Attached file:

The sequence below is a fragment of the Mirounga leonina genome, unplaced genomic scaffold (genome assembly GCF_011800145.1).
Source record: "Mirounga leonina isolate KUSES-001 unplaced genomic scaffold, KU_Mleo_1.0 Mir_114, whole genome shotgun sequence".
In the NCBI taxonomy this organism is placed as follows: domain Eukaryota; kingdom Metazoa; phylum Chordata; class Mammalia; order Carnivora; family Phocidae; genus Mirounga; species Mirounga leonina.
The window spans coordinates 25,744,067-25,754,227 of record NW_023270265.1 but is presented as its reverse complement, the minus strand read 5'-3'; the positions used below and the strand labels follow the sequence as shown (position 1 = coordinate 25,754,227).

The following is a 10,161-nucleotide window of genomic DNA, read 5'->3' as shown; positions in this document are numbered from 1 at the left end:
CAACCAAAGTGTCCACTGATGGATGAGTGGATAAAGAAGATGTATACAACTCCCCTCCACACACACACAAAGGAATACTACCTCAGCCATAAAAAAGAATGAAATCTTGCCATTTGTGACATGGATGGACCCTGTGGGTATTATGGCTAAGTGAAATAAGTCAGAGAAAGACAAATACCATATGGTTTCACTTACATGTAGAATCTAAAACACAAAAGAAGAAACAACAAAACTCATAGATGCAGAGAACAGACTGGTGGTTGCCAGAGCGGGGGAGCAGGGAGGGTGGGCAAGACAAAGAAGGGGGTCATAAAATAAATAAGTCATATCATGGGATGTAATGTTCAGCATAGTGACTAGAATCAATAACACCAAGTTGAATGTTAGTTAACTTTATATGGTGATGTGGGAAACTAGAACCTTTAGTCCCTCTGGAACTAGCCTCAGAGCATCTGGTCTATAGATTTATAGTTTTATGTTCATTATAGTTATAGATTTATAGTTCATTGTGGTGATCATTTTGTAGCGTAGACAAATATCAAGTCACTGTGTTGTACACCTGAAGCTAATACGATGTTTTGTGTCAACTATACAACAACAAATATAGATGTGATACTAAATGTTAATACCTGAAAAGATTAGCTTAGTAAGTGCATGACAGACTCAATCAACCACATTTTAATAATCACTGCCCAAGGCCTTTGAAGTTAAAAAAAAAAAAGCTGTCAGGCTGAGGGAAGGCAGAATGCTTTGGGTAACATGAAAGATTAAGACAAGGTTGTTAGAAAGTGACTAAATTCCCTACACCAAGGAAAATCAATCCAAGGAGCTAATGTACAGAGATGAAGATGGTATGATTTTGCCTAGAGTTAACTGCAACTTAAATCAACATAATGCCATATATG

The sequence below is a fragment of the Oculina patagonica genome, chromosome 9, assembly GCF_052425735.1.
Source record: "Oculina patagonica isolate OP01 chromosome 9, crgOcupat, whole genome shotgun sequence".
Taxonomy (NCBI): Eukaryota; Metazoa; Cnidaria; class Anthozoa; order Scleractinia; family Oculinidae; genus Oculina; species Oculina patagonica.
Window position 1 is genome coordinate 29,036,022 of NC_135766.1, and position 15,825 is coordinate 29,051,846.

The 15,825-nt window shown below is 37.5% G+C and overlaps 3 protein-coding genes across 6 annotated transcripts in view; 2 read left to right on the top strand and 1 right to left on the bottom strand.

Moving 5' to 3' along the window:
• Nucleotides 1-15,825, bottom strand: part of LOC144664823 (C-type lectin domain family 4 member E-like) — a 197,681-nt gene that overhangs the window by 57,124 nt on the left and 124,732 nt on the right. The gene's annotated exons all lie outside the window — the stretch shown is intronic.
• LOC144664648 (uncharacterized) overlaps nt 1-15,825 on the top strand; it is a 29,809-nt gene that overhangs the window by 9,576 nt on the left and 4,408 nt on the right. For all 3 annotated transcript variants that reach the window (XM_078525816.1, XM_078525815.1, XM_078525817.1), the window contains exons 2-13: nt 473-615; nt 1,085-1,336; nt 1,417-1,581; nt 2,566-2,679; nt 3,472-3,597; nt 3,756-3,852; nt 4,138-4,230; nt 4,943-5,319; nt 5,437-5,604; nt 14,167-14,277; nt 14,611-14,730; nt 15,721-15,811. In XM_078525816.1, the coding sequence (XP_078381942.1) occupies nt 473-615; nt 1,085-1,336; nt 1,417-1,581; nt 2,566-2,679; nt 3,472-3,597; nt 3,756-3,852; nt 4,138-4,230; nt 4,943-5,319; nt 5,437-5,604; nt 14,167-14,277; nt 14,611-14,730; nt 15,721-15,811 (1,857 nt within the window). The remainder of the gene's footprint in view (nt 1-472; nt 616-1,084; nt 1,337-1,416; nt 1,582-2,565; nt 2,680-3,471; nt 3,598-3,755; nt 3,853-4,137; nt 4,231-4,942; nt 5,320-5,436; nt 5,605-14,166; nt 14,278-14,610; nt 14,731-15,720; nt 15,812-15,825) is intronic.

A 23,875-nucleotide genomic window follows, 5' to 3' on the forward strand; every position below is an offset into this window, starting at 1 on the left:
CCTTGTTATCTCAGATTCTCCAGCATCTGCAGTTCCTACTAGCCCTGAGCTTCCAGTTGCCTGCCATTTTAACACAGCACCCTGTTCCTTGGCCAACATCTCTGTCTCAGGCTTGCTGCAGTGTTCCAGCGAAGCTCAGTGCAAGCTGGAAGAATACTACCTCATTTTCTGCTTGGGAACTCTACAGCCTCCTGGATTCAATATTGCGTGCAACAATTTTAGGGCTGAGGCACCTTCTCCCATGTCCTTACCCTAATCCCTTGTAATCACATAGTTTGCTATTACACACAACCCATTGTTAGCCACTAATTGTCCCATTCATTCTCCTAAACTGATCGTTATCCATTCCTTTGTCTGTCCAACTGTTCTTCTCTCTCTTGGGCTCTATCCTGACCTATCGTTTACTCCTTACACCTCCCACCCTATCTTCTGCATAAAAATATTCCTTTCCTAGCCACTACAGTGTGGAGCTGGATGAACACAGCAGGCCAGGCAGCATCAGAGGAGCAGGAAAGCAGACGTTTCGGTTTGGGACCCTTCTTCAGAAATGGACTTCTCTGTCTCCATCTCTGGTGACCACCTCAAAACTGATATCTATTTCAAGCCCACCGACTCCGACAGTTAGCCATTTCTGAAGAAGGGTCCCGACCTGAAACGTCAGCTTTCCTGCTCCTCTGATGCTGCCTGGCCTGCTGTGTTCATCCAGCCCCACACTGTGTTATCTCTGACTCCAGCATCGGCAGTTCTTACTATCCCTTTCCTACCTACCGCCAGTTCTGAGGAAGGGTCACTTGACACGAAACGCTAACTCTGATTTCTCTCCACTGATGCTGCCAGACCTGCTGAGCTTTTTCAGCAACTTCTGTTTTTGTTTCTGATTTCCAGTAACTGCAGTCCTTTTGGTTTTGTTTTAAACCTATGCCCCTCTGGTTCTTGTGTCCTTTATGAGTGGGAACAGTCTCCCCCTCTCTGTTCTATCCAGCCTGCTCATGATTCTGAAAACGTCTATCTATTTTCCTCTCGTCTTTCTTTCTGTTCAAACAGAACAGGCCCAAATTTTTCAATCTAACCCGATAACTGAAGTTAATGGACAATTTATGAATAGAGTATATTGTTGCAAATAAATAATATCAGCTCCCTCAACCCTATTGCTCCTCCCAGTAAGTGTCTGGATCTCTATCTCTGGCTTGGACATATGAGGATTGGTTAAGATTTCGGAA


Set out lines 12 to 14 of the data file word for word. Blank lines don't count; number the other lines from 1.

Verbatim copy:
Moving 5' to 3' along the window:
• Nucleotides 1-15,825, bottom strand: part of LOC144664823 (C-type lectin domain family 4 member E-like) — a 197,681-nt gene that overhangs the window by 57,124 nt on the left and 124,732 nt on the right. The gene's annotated exons all lie outside the window — the stretch shown is intronic.
• LOC144664648 (uncharacterized) overlaps nt 1-15,825 on the top strand; it is a 29,809-nt gene that overhangs the window by 9,576 nt on the left and 4,408 nt on the right. For all 3 annotated transcript variants that reach the window (XM_078525816.1, XM_078525815.1, XM_078525817.1), the window contains exons 2-13: nt 473-615; nt 1,085-1,336; nt 1,417-1,581; nt 2,566-2,679; nt 3,472-3,597; nt 3,756-3,852; nt 4,138-4,230; nt 4,943-5,319; nt 5,437-5,604; nt 14,167-14,277; nt 14,611-14,730; nt 15,721-15,811. In XM_078525816.1, the coding sequence (XP_078381942.1) occupies nt 473-615; nt 1,085-1,336; nt 1,417-1,581; nt 2,566-2,679; nt 3,472-3,597; nt 3,756-3,852; nt 4,138-4,230; nt 4,943-5,319; nt 5,437-5,604; nt 14,167-14,277; nt 14,611-14,730; nt 15,721-15,811 (1,857 nt within the window). The remainder of the gene's footprint in view (nt 1-472; nt 616-1,084; nt 1,337-1,416; nt 1,582-2,565; nt 2,680-3,471; nt 3,598-3,755; nt 3,853-4,137; nt 4,231-4,942; nt 5,320-5,436; nt 5,605-14,166; nt 14,278-14,610; nt 14,731-15,720; nt 15,812-15,825) is intronic.